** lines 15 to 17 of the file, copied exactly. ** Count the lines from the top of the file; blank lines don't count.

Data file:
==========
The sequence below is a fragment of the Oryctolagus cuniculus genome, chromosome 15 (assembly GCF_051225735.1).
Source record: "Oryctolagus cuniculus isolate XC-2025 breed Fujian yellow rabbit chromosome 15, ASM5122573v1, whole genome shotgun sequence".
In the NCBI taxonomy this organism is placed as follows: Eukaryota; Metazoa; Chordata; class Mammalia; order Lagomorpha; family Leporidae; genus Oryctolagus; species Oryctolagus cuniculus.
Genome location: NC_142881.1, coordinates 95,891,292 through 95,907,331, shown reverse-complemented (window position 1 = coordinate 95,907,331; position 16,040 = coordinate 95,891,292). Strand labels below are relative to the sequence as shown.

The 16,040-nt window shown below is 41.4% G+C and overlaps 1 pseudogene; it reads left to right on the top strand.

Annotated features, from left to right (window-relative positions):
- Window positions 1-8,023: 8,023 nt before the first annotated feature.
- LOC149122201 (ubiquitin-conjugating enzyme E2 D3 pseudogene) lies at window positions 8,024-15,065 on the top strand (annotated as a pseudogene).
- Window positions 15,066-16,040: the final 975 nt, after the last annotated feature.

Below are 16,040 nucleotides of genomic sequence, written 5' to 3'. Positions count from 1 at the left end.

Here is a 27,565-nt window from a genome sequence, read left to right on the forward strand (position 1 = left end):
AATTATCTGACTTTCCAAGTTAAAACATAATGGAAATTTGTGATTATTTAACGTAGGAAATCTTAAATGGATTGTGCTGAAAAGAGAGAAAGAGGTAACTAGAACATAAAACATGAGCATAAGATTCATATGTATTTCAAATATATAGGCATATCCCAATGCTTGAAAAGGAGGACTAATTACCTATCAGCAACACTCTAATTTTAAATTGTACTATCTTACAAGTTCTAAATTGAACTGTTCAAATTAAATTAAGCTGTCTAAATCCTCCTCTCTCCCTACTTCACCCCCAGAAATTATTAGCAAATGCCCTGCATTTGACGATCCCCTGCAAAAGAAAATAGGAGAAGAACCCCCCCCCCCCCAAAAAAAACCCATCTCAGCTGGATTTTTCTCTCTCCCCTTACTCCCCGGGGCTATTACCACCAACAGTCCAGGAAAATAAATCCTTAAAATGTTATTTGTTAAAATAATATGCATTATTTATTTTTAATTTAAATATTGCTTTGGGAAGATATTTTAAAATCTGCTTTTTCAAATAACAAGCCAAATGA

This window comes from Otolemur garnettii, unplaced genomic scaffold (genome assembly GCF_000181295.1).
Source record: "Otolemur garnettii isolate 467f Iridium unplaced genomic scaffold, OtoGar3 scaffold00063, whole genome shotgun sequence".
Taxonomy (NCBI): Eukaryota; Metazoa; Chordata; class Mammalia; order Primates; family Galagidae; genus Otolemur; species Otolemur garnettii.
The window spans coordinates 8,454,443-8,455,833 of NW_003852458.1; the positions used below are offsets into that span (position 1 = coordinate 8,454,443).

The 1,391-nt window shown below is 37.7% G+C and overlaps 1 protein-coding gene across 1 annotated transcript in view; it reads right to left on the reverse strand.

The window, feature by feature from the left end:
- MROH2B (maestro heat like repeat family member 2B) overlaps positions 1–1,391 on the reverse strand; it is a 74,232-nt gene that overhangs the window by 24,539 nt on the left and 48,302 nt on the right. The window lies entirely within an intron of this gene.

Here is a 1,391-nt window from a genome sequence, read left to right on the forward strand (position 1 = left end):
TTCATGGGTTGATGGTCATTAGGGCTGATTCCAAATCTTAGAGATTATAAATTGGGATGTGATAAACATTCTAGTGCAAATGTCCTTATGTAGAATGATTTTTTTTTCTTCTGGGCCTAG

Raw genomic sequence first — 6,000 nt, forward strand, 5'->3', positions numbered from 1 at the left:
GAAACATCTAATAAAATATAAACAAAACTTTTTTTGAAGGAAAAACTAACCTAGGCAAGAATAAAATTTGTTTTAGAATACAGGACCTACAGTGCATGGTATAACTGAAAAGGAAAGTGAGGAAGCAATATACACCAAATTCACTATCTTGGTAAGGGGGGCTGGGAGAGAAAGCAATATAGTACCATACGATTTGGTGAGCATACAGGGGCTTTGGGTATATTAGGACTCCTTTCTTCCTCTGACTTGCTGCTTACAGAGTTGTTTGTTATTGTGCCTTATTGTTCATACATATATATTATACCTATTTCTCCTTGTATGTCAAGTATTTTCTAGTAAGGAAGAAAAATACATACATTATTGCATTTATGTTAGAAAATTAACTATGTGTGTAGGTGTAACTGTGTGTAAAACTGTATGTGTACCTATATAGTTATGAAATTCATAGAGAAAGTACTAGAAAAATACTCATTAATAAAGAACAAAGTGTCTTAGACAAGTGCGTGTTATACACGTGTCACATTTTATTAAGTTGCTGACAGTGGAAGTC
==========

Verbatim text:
Taxonomy (NCBI): Eukaryota; Metazoa; Chordata; class Mammalia; order Primates; family Galagidae; genus Otolemur; species Otolemur garnettii.
The window spans coordinates 8,454,443-8,455,833 of NW_003852458.1; the positions used below are offsets into that span (position 1 = coordinate 8,454,443).

The 1,391-nt window shown below is 37.7% G+C and overlaps 1 protein-coding gene across 1 annotated transcript in view; it reads right to left on the reverse strand.